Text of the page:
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Designated Agencies: Educator Preparation Program Authorization, Reauthorization, and Added Endorsements

A designated agency is a school district, an accredited non-public school, a board of cooperative services (BOCES), an accepted institution of higher education, a non-profit organization, which is responsible for the organization, management and operation of an approved alternative teacher program (C.R.S. 22-60.5-102 [10] and 22-60.5-205 [2]). Any of these entities may partner or collaborate for the operation of an approved alternative teacher program. A district or BOCES may choose to contract with an Institute of Higher Education that already provides an approved teacher preparation program. An individual’s successful completion of an alternative teacher preparation program leads to a recommendation for initial licensure by the Designated Agency providing the program.

The State Board of Education has authority to approve Designated Agencies for the purposes of operating one-year and two-year alternative teacher programs to assist districts and BOCES that face a shortage of teachers and often struggle to find qualified persons to teach their students (C.R.S. 22-60.5-205 and the Educator Licensing Act Rules). Such programs shall:

  • decrease the use of emergency authorizations to hire persons who do not have teacher licenses and, in some cases, have not received any form of teacher preparation thus jeopardizing a school district's goal of providing a quality education for each student; and

  • identify persons with experience in areas other than education to help alleviate the teacher shortage faced by many school districts, so long as these persons receive adequate supervision and education in teaching methods and practices.

C.R.S. 22-60.5 was intended to address teacher shortages in public schools. Designated Agencies must serve an identified need(s) of a Colorado school district(s) or BOCES. Designated Agencies can create alternative preparation programs in numerous teacher endorsements areas. State Statute does not allow alternative licensure pathways for Specialized Service Professionals.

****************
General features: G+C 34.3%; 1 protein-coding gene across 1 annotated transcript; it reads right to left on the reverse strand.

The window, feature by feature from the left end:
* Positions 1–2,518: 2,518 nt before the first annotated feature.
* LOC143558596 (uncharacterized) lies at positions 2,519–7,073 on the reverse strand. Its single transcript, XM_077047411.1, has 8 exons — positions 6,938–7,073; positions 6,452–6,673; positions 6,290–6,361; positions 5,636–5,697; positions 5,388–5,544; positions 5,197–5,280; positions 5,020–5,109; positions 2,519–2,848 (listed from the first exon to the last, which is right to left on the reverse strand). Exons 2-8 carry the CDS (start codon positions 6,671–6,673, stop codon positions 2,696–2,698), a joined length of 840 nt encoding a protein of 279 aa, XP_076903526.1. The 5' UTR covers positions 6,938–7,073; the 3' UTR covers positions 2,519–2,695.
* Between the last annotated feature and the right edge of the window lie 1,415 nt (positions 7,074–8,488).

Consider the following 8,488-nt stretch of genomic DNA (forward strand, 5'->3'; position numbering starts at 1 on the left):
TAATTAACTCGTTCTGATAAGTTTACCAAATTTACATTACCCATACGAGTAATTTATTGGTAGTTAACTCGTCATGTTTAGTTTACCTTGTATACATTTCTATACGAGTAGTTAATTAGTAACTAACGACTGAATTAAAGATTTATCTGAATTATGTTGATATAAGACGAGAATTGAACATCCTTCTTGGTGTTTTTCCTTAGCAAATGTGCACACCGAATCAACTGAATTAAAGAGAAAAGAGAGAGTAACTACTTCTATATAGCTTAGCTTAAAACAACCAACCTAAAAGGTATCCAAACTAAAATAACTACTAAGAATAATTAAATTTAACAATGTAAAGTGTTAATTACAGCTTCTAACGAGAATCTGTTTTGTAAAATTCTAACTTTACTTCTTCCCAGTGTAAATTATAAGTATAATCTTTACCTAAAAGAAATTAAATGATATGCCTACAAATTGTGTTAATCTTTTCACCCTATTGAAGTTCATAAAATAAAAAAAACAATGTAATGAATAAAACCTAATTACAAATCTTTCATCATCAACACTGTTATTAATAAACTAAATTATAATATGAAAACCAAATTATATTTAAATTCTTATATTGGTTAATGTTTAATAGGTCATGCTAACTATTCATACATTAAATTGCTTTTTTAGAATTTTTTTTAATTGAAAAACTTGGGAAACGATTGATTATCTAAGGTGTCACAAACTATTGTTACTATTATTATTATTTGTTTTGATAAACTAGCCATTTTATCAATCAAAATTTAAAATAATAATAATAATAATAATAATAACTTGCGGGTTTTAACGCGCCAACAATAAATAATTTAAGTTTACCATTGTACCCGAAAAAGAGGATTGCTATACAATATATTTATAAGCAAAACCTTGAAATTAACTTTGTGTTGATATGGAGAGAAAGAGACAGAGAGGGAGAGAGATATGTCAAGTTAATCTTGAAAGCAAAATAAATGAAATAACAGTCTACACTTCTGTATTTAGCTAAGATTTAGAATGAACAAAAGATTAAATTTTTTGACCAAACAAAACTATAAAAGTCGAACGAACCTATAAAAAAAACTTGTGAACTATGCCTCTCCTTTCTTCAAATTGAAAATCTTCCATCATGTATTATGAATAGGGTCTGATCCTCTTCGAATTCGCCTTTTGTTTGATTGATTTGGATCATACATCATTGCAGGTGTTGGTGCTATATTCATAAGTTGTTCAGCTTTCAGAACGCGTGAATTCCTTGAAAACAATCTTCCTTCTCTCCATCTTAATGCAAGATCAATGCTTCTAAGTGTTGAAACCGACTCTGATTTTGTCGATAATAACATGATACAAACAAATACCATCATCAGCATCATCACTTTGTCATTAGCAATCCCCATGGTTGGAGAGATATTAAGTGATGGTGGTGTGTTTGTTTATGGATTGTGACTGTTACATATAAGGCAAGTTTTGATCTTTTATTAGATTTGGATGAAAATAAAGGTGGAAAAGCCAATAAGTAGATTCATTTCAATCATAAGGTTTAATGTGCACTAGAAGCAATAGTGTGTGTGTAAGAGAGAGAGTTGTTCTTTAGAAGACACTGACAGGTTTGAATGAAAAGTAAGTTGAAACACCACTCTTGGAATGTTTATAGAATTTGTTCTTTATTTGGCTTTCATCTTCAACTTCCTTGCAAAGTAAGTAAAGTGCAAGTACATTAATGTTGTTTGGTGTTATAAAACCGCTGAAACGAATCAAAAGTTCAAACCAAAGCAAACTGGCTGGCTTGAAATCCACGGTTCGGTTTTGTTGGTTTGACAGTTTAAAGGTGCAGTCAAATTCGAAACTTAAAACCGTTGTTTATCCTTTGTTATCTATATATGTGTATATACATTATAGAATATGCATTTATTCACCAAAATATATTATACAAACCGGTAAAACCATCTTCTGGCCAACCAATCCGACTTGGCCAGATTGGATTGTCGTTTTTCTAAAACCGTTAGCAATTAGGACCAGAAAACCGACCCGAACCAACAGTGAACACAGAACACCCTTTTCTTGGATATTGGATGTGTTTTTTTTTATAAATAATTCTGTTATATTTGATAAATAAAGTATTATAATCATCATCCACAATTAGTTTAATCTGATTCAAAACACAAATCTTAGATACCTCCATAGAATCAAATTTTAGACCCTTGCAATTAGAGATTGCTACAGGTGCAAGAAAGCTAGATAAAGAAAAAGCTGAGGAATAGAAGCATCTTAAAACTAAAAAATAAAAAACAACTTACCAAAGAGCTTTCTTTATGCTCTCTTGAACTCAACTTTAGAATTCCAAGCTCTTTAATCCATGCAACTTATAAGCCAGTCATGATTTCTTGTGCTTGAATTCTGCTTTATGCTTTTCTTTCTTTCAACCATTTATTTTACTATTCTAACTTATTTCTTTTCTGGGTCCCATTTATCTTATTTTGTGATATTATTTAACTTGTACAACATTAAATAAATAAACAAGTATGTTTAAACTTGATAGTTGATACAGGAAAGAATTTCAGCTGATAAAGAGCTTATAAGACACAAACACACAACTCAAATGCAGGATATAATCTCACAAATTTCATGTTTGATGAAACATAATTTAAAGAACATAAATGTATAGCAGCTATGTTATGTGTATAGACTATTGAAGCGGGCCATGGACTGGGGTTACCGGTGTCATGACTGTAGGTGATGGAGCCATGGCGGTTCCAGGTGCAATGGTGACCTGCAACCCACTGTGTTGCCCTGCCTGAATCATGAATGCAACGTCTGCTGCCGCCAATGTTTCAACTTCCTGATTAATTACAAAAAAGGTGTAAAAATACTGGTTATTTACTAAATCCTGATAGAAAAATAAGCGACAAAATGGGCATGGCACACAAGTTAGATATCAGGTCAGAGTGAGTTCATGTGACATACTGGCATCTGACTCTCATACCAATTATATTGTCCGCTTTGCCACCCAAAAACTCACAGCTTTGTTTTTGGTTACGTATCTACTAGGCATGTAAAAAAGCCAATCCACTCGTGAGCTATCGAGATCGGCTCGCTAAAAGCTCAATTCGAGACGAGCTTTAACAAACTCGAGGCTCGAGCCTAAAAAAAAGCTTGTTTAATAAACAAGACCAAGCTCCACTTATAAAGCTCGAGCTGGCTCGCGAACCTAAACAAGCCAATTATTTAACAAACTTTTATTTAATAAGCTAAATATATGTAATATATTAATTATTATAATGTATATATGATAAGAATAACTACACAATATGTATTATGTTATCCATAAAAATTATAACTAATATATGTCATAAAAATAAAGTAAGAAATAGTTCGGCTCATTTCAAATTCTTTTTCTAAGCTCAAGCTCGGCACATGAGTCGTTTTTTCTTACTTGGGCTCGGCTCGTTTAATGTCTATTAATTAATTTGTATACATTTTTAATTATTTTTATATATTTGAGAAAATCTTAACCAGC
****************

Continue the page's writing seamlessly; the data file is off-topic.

To address principal shortages in public schools, districts may hire individuals as principals who can serve on a Principal Authorization. Districts create individualized learning plans for these alternative principal candidates

Pathway to Becoming a Designated Agency

The flowchart below describes the basic steps to becoming a Designated Agency in Colorado. Please note the updated timelines for program reauthorization reviews as of April 2018.

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Requirements for Adding an Endorsement to an Existing Designated Agency

  • Complete the Educator Preparation Standards Matrices for each endorsement area you intend to add to your program.
  • Complete and submit the Designated Agency Added Endorsement Application.
    • *** Please note: You will be asked to upload one excel matrix per endorsement area in the online submission. You will also be required to combine all supporting documentation for each endorsement area into one document and attach using the supporting documentation upload. Supporting documentation includes syllabi, course offering schedule, etc. Please ensure you have all supporting documentation combined and ready to submit prior to starting the online application.

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